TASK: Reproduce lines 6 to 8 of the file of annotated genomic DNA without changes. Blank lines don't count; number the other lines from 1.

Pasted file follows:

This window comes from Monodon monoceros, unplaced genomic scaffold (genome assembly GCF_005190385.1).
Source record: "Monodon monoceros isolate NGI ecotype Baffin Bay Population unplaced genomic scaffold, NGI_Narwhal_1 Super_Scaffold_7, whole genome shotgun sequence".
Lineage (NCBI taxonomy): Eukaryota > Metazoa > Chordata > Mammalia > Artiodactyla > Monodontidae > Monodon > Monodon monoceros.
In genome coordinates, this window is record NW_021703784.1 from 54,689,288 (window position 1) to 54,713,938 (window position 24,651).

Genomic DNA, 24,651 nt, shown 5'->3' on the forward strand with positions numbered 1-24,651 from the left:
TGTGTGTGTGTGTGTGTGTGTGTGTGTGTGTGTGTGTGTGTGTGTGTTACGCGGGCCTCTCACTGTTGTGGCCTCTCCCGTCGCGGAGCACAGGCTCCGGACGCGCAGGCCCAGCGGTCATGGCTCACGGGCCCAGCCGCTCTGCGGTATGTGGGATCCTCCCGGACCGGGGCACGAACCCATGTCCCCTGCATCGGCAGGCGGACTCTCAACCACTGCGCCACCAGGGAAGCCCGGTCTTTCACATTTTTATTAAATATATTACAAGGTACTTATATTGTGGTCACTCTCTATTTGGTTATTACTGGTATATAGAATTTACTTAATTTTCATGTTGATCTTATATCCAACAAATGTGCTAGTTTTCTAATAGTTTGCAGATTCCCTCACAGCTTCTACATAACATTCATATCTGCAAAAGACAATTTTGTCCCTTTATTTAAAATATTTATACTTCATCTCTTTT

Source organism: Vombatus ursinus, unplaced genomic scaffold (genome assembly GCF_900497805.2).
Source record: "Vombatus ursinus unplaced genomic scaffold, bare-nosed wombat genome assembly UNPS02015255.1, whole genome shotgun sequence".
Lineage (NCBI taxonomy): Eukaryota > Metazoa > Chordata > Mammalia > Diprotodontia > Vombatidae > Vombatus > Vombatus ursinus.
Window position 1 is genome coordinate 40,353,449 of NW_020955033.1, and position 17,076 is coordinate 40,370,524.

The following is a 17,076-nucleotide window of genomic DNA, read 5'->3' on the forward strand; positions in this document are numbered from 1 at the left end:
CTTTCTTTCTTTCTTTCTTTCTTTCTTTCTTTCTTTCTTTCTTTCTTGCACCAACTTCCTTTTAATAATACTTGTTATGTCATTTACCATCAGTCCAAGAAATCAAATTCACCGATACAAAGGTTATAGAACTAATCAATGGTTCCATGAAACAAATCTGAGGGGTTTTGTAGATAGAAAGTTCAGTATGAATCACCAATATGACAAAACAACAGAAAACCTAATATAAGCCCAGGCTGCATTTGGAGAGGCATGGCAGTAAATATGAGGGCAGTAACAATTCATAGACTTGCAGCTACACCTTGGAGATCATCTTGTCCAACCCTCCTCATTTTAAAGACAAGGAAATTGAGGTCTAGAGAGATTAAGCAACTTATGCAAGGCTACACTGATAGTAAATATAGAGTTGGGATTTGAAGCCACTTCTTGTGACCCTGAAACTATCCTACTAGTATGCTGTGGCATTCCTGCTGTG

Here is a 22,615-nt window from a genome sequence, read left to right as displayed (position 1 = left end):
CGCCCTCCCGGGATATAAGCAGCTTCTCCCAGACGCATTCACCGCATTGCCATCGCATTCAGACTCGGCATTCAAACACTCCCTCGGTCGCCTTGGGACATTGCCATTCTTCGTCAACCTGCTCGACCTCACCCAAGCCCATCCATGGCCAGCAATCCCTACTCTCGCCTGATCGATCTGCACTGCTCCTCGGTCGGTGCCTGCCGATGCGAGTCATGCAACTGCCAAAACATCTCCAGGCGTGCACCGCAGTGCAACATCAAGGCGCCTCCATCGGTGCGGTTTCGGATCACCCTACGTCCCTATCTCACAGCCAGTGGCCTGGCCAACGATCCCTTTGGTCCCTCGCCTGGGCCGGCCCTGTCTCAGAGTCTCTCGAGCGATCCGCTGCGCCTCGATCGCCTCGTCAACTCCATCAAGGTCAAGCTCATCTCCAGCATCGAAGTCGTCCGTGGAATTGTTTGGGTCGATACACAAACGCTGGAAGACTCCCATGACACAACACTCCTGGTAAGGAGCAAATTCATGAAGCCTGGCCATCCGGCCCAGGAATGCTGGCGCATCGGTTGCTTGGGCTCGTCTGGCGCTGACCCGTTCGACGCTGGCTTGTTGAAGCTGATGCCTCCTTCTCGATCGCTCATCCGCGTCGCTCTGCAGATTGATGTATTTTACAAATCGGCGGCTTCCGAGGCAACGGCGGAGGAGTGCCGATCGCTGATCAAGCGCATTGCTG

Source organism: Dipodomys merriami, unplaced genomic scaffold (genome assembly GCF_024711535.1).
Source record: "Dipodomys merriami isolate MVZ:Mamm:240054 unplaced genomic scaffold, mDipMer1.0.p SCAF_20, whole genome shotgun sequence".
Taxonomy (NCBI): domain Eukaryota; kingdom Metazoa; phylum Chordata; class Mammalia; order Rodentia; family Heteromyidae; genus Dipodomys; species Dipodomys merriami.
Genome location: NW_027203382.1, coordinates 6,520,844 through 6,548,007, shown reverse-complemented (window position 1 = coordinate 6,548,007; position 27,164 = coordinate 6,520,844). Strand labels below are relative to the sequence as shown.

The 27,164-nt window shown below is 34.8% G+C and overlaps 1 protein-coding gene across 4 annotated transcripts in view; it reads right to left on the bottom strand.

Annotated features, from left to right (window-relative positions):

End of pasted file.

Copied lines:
TGTGTGTGTGTGTGTGTGTGTGTGTGTGTGTGTGTGTGTGTGTGTGTTACGCGGGCCTCTCACTGTTGTGGCCTCTCCCGTCGCGGAGCACAGGCTCCGGACGCGCAGGCCCAGCGGTCATGGCTCACGGGCCCAGCCGCTCTGCGGTATGTGGGATCCTCCCGGACCGGGGCACGAACCCATGTCCCCTGCATCGGCAGGCGGACTCTCAACCACTGCGCCACCAGGGAAGCCCGGTCTTTCACATTTTTATTAAATATATTACAAGGTACTTATATTGTGGTCACTCTCTATTTGGTTATTACTGGTATATAGAATTTACTTAATTTTCATGTTGATCTTATATCCAACAAATGTGCTAGTTTTCTAATAGTTTGCAGATTCCCTCACAGCTTCTACATAACATTCATATCTGCAAAAGACAATTTTGTCCCTTTATTTAAAATATTTATACTTCATCTCTTTT

Source organism: Vombatus ursinus, unplaced genomic scaffold (genome assembly GCF_900497805.2).
Source record: "Vombatus ursinus unplaced genomic scaffold, bare-nosed wombat genome assembly UNPS02015255.1, whole genome shotgun sequence".